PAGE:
Reference Values


Average is 10% to 20% (0.10 to 0.20) of the patient’s vital capacity (VC).

Predicted values are derived from mathematical regression equations and are based on the patient’s age and gender.

Interfering Factors

  • The CV increases with age.

  • Patients in congestive heart failure may show an increased CV.

Volume of Isoflow (VISO V)

This test is designed to detect pathologic changes occurring in the small airways and may be more sensitive than conventional pulmonary function tests. Helium has the unique property of lowering gas density. Therefore, after the patient breathes a helium-oxygen gas mixture, the effects of convective acceleration and turbulence are negated. Any abnormality observed in the F-V loop, then, results from an increase in resistance to laminar (nonturbulent) flow, which indicates small airway abnormalities or lung disease.

Reference Values


Average is 10%-25% of VC.

Predicted values are based on age.

Body Plethysmography: Thoracic Gas Volume (VTG), Compliance (CL), Airway Resistance (Raw), Airway Conductance (Gaw)

This test measures several parameters. Thoracic gas volume (VTG) composes all the air contained within the thorax, whether or not it is in ventilatory communication with the rest of the lung. Compliance of the lung (CL) is an indication of its elasticity, and airway resistance (Raw) is a measurement of the resistance to airflow in the tracheobronchial tree (which is a hyperbolic function). Airway conductance (Gaw) is the reciprocal of Raw, decreasing in a linear fashion as Raw increases.

The measurement of VTG through body plethysmography is an application of Boyle’s law, which states that, for a gas at constant temperature, pressure and volume vary inversely (P1V1 = P2V2). Airway resistance (Raw) increases with decreased lung volumes and decreases with higher lung volumes in a nonlinear, hyperbolic fashion. Compliance (CL) increases in obstructive diseases (e.g., emphysema) and decreases in restrictive processes (e.g., interstitial lung disease).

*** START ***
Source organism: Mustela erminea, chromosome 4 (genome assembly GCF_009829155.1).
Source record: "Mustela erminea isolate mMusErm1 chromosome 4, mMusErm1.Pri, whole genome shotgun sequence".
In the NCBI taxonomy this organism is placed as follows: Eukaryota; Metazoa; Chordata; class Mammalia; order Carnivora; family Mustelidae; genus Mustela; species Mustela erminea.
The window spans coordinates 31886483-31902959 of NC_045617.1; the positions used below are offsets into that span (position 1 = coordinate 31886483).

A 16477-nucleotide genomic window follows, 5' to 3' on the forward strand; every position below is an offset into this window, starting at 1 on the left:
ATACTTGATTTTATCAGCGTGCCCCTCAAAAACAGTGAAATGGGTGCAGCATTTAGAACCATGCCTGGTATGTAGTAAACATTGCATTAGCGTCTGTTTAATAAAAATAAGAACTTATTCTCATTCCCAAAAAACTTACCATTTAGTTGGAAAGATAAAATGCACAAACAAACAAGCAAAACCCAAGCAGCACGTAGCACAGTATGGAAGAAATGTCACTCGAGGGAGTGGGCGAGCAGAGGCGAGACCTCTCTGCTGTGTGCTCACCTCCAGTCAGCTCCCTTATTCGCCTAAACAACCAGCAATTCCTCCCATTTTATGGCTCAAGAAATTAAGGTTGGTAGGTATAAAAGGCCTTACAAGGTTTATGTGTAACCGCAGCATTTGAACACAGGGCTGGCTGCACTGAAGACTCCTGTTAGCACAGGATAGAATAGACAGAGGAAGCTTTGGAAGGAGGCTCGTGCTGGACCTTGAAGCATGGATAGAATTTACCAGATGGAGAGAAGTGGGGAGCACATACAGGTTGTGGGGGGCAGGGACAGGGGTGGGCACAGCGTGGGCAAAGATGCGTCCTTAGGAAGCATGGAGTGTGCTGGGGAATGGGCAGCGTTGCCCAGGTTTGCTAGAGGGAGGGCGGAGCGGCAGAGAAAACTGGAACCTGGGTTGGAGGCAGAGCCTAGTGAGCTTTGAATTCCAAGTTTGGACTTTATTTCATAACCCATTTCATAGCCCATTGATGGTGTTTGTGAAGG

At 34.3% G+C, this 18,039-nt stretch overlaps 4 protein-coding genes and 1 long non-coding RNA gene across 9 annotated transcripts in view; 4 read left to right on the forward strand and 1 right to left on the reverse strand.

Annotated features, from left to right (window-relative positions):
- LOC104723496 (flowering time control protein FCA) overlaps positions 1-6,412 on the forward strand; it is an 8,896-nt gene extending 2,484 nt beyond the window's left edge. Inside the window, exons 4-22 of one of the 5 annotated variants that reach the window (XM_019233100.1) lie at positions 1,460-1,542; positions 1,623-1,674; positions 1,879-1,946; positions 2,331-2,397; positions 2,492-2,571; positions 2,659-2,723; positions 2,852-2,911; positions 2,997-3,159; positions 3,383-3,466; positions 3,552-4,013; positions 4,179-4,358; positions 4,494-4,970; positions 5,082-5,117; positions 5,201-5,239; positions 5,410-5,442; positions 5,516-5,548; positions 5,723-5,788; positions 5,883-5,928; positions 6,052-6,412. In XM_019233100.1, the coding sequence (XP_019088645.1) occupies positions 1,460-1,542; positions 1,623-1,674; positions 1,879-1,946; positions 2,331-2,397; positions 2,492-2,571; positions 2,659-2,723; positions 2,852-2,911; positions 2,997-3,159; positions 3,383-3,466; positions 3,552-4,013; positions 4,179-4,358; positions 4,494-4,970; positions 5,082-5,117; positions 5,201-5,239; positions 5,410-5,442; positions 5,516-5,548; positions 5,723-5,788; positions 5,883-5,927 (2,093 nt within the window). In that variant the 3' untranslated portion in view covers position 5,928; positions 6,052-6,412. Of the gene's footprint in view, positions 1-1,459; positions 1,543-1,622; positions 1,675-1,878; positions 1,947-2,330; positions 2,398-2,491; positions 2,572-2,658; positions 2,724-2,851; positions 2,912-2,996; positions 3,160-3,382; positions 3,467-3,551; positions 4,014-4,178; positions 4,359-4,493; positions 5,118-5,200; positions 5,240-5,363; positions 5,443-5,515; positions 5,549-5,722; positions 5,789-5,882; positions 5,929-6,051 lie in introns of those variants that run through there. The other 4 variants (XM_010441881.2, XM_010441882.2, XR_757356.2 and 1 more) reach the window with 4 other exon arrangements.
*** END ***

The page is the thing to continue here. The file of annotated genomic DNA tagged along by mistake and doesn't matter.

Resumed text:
Reference Values


Thoracic gas volume (VTG): approximately 2.50-3.50 L

Compliance (CL): 0.2 L/cm H2O (2.04 L/kPa)

Airway resistance (Raw): 0.6-2.4 L/s/cm H2O

Airway conductance (Gaw): reciprocal of Raw

Predicted values are based on the patient’s age, height, weight, and gender.

Bronchial Provocation: Methacholine Challenge, Histamine Challenge

Bronchial provocation challenge testing is performed in patients with normal pulmonary function tests who have suspected underlying bronchial hyperreactivity. Additionally, the asthmatic patient is more sensitive to the bronchoconstrictive effects of cholinergic agents (e.g., methacholine chloride) than is the healthy person as observed on a spirometry test. Airway resistance (Raw) tests are also sensitive monitors of response to bronchoconstrictive agents.

Reference Values


Positive response: >20% (or >0.20) decrease in FEV1 from baseline or >35% (>0.35) increase in Raw

Negative response: <20% (or <0.20) decrease in FEV1 from baseline or <35% (<0.35) increase in Raw

Jun 11, 2016 | Posted by in PATHOLOGY & LABORATORY MEDICINE | Comments Off on Pulmonary Function, Arterial Blood Gases (ABGs), and Electrolyte Studies